Control Tomato Disease and Pests with Summer Field Sanitation

Time spent now on field sanitation will pay back in healthier tomato crops and fewer headaches in the season ahead.

Nobody likes to clean up, but when it comes to disease and pest prevention, field sanitation is an important part of season wrap-up. Think of it as the first step of an integrated pest management program for the coming season.

Prompt crop destruction and field sanitation will immediately end production of disease inoculum and insects to help avoid the spread of diseases and pests to other host plants. Diseases such as downy and powdery mildew can only grow on living host tissue, so removing diseased plant material is key to avoiding ongoing problems.

Plowing under infected plant debris covers inoculum, speeds plant tissue disintegration and kills pathogens, says Shine Taylor, DuPont Crop Protection field development representative in Florida. “Remember to destroy cull piles, too, since they can harbor insects and disease.”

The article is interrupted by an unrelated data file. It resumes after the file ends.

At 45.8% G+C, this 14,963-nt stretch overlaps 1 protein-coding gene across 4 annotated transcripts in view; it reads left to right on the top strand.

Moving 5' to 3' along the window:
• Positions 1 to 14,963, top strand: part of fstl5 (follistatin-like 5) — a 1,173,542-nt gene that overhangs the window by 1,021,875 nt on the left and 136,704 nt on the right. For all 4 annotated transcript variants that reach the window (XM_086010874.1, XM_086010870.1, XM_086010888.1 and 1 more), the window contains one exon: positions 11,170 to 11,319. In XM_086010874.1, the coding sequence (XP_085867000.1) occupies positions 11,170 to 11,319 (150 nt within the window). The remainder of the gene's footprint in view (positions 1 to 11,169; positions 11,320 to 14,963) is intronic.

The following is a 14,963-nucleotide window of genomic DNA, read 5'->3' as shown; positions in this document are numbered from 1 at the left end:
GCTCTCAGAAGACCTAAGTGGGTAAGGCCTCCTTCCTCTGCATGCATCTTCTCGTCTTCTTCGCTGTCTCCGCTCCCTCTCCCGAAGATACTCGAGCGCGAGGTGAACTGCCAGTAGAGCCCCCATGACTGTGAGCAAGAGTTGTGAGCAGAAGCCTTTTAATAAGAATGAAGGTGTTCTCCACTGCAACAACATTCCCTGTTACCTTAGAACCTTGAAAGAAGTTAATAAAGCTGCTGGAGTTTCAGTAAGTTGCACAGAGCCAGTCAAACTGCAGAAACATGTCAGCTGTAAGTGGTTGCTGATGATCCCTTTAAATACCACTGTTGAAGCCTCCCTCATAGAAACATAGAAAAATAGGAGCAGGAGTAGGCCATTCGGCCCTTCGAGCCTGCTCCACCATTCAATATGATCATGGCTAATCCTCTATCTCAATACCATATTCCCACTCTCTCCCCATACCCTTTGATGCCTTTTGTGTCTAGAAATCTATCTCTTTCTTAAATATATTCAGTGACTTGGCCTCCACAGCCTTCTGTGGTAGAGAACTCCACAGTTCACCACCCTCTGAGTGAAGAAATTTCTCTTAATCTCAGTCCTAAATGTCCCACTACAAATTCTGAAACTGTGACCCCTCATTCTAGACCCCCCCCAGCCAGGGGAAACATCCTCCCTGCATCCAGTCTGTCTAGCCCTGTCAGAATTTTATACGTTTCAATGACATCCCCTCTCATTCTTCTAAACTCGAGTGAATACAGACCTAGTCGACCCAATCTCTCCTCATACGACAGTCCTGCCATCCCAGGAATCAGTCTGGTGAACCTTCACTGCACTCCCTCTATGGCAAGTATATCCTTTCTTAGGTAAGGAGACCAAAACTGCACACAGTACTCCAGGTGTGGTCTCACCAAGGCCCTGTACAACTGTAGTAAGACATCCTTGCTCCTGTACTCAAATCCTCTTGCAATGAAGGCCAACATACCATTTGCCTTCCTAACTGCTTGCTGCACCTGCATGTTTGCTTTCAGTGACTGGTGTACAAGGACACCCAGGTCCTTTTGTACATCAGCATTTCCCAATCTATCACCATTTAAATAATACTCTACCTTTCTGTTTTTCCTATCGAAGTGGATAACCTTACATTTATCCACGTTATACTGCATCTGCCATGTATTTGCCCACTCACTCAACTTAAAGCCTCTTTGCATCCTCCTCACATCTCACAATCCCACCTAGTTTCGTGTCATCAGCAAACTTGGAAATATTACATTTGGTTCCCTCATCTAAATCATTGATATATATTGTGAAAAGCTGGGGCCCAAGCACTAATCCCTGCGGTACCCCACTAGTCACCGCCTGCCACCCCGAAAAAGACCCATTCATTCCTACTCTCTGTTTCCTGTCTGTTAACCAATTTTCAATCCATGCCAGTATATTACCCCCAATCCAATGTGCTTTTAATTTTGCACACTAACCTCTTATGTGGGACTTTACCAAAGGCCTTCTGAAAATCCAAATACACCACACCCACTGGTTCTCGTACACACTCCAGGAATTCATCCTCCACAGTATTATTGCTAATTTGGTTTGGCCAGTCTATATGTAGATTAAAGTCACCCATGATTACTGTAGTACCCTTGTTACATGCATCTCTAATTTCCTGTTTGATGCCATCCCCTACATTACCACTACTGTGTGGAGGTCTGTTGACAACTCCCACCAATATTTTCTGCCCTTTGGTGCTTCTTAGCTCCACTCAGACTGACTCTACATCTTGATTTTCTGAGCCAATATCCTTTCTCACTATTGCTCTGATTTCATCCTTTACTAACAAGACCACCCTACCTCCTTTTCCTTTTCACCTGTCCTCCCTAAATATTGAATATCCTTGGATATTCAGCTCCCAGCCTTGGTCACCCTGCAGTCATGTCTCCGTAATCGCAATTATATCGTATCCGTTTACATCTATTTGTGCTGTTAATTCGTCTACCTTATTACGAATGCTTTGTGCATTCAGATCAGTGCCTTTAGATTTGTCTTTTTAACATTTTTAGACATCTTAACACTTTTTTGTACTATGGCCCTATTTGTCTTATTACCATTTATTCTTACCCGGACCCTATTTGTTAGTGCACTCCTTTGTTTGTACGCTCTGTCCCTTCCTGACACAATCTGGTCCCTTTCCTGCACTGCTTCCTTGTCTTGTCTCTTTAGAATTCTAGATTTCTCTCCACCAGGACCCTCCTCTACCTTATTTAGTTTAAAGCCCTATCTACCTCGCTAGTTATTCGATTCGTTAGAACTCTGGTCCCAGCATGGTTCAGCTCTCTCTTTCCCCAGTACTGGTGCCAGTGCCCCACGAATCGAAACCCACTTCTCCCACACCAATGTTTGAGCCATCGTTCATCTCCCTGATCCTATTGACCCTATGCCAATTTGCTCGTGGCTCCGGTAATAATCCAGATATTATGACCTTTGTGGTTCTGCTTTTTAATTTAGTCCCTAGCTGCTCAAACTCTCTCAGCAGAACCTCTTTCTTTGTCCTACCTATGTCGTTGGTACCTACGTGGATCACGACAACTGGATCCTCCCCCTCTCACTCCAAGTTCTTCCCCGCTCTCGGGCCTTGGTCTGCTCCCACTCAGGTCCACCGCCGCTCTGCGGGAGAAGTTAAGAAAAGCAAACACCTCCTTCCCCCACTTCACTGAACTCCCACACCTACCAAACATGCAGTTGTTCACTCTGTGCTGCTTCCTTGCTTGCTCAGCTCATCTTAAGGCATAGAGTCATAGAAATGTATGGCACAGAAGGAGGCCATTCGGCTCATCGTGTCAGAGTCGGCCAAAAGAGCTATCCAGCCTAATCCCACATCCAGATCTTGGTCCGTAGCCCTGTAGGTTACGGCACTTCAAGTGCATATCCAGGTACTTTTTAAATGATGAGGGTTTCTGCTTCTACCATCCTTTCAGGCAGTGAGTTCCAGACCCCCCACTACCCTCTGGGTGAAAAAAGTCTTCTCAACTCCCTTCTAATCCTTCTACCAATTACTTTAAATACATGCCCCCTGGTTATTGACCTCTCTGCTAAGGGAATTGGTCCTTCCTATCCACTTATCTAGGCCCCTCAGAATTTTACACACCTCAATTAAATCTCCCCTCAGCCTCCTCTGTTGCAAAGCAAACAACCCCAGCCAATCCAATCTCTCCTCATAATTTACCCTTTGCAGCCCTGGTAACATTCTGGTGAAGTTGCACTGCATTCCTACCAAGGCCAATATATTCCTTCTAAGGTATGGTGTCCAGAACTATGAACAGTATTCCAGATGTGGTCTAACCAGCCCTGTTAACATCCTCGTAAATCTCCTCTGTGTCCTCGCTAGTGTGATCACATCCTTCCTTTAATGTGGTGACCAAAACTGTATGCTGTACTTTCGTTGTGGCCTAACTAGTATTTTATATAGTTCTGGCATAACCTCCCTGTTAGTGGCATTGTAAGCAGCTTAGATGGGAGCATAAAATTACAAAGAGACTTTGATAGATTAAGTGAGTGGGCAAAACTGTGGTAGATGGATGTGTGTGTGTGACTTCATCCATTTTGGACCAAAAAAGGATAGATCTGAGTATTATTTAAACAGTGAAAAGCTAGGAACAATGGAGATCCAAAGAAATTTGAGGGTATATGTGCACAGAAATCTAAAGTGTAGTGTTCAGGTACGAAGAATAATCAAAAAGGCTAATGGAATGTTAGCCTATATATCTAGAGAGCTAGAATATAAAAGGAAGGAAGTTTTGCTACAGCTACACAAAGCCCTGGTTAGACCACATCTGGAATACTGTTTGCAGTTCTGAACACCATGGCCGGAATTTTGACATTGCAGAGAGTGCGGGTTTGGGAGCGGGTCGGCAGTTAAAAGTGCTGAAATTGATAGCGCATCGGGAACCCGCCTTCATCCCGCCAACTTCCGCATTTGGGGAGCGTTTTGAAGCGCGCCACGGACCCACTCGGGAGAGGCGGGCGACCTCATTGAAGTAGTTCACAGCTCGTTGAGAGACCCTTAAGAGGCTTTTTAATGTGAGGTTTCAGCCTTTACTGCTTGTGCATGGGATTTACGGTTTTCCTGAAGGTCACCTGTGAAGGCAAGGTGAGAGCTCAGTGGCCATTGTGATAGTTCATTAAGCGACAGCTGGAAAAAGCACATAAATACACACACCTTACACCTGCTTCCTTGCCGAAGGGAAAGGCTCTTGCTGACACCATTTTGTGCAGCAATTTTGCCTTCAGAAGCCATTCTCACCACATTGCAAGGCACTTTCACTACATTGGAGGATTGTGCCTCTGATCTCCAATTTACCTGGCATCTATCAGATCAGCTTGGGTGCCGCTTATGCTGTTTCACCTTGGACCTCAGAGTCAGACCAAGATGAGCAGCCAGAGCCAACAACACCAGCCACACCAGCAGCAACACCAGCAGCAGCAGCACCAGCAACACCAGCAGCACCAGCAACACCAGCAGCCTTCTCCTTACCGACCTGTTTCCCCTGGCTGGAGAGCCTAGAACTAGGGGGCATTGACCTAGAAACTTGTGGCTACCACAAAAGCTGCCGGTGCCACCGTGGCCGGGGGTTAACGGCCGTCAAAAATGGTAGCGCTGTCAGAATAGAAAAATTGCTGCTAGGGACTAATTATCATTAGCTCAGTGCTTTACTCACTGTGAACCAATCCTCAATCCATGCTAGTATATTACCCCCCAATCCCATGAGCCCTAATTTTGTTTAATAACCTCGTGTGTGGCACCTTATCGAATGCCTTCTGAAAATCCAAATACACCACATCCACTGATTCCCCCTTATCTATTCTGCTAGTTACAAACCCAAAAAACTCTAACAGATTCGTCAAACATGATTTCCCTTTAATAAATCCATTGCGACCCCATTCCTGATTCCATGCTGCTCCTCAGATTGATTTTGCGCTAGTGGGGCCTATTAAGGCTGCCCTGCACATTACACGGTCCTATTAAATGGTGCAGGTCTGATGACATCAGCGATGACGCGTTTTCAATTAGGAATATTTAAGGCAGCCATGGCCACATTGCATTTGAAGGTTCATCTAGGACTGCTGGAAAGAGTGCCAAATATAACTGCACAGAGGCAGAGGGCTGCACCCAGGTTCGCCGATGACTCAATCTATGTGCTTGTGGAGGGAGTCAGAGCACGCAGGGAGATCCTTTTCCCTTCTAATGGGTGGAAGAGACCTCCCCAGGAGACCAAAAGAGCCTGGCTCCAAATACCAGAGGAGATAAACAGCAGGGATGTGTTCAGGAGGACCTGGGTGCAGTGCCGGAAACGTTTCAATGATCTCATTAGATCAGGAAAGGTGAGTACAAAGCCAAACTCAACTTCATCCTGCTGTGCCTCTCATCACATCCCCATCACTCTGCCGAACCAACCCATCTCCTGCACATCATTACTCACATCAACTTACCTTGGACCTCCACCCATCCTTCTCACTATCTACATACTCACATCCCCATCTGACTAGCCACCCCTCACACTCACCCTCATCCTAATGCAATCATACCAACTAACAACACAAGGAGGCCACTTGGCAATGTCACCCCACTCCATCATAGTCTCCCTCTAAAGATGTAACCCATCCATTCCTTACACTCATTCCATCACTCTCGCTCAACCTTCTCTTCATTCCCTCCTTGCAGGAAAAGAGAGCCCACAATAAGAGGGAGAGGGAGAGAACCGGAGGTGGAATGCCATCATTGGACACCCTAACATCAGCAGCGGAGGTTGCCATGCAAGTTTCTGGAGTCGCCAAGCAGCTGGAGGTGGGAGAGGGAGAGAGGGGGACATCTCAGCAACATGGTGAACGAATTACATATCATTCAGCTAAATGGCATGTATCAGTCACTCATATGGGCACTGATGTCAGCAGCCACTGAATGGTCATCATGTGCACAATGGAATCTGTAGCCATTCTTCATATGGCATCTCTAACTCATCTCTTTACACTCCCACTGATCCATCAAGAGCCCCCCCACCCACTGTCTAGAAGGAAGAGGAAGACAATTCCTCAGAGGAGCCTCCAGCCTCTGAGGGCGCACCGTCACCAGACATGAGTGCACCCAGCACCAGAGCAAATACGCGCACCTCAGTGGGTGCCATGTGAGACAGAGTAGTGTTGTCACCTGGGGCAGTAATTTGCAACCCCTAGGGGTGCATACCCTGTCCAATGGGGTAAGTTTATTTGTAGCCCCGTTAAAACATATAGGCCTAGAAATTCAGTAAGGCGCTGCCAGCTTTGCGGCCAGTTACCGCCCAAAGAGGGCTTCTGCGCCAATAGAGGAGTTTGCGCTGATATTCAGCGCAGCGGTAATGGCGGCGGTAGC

Destroy tomato vines to kill whitefly populations and prevent transmission of tomato yellow leaf curl virus (TYLCV) to future crops and to eliminate inoculum from late blight and other fungal disease. “Currently, the only management options for TYLCV are sanitation, a crop-free period and whitefly control. A two-month crop-free period also breaks the life cycle of other key pests, including pepper weevil, tomato pinworm and thrips,” he adds.

“Time spent now on field cleanup will pay back in healthier crops and fewer headaches in the months ahead.”

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